Brattle Principal Lisa Cameron, Academic Advisors Professor Greg Allenby and Professor Peter E. Rossi, and Brattle Senior Research Analyst Yikang Li recently co-authored an article for BNA about fundamental economic errors in approaches to damages in recent product mislabeling cases.
The article, “Computing Damages in Product Mislabeling Cases: Plaintiffs’ Mistaken Approach in Briseno v. Conagra,” critiques a hybrid method for calculating damages proposed in Briseno, a recent food mislabeling class action suit that has attracted widespread attention. In that case, a class of consumers sued Wesson for labeling its cooking oils “100% natural,” despite the fact that the oils contained genetically modified crops. Because the phrase “100% natural” contains multiple possible meanings, the plaintiffs proposed calculating damages with a two-step process. First, they would use a regression analysis based on historical data to determine how much consumers valued an all-natural label in general; then, they would break out the specific portion of that value attributable to the GMO-free interpretation of the label using a conjoint analysis that surveys consumers about their preferences.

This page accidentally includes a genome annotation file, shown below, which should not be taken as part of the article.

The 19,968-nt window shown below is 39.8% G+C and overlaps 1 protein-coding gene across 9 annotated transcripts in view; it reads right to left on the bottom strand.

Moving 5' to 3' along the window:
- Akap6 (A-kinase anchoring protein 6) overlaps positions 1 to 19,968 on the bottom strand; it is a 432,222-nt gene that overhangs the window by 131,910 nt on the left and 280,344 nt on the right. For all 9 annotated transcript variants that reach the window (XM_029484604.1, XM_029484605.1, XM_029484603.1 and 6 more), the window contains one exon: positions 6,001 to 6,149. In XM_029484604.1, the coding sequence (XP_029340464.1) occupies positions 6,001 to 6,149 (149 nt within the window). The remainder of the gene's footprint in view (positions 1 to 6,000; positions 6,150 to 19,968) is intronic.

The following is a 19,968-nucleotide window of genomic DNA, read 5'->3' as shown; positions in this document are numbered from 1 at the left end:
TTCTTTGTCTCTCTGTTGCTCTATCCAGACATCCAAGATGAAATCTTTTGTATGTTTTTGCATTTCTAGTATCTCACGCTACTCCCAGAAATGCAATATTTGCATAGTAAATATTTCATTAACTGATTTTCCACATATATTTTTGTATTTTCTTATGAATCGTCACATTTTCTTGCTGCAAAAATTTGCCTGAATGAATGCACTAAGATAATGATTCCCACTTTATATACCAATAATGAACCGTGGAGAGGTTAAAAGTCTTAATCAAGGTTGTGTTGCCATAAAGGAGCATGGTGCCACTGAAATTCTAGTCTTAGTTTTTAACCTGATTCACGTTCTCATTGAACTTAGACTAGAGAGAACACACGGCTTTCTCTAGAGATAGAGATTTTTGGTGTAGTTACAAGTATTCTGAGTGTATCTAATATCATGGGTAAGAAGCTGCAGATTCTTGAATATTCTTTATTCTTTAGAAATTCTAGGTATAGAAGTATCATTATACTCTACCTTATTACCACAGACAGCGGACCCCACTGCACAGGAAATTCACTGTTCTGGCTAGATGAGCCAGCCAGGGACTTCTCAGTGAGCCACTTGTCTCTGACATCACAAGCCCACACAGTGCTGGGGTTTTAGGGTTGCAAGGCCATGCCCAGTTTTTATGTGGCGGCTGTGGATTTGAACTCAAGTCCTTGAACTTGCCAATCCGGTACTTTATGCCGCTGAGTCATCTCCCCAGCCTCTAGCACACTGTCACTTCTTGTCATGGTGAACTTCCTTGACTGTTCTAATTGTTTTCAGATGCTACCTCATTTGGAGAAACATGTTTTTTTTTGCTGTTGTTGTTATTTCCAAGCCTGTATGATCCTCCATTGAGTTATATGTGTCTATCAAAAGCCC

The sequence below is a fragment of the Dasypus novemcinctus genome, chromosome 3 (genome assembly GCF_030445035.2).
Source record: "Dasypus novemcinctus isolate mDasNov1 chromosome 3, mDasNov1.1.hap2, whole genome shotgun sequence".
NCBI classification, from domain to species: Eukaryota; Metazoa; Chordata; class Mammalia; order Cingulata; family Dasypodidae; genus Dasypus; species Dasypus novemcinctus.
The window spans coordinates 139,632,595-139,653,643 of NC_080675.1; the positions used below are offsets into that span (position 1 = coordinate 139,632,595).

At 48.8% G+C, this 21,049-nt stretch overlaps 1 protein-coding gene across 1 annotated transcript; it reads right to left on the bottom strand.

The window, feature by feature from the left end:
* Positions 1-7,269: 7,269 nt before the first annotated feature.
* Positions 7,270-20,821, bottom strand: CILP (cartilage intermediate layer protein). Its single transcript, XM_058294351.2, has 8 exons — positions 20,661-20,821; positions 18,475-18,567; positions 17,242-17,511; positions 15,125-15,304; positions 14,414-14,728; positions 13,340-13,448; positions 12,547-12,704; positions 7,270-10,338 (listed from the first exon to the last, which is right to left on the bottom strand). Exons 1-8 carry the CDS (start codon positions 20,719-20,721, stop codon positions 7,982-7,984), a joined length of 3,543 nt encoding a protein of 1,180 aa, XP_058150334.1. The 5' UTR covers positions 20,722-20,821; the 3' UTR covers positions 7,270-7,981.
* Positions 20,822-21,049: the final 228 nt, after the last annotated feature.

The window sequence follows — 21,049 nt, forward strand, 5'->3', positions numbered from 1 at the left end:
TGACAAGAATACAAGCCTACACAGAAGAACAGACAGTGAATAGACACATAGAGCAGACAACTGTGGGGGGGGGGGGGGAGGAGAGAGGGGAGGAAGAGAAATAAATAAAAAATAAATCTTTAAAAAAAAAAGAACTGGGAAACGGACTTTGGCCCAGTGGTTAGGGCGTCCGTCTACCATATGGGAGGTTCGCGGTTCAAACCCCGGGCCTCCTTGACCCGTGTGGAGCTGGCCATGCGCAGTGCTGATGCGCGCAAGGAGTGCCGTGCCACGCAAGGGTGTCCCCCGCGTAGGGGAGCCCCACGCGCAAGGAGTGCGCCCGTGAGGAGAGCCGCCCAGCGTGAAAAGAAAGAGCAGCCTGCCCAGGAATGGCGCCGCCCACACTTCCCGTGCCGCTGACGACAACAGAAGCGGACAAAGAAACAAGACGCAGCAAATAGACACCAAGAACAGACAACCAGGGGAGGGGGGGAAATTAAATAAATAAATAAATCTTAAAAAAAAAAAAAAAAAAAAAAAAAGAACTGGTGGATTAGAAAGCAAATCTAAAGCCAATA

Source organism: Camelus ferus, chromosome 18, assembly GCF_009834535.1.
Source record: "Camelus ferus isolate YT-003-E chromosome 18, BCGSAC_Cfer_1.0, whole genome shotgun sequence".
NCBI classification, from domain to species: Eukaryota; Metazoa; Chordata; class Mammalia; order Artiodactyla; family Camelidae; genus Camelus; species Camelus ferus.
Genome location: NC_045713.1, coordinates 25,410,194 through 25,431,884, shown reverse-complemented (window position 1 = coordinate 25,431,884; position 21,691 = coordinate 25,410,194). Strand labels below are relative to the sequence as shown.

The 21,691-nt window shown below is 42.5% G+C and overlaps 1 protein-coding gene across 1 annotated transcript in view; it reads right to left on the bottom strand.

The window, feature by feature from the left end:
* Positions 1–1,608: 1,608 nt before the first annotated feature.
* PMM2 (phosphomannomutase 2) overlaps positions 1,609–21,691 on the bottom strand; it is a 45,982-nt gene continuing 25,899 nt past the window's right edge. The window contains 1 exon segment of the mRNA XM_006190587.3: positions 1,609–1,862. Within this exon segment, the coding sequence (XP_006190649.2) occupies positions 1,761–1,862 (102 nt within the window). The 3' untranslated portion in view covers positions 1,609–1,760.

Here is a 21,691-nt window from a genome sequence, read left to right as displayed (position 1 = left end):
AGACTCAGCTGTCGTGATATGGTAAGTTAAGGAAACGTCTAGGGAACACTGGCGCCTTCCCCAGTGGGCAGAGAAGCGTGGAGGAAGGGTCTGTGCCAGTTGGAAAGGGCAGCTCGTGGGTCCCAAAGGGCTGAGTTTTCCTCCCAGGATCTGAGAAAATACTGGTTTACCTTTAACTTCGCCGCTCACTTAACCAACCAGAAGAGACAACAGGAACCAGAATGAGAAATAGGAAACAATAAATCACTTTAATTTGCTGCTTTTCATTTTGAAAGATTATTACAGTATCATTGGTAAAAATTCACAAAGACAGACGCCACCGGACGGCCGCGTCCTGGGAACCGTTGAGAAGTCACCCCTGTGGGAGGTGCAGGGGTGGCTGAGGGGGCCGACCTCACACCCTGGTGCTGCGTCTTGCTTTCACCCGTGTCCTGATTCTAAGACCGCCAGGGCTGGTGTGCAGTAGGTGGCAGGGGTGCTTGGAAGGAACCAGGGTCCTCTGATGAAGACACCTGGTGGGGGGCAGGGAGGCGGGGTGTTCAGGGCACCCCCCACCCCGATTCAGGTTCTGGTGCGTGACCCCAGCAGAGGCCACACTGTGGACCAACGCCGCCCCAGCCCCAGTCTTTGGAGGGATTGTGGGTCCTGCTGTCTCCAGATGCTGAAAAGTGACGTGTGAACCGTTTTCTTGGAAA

The authors point out that this approach is unreliable in calculating damages, however, because it mixes information from two incompatible sources. Data about past prices reflect marketplace conditions of demand and supply. Consumer preferences, however, are based only on demand, and do not take into account market forces like costs, competitive conditions, and so on. In general, the authors conclude, damage estimates that rely on conjoint surveys must also take these other conditions into account; otherwise, they are economically suspect.
The article can be downloaded here.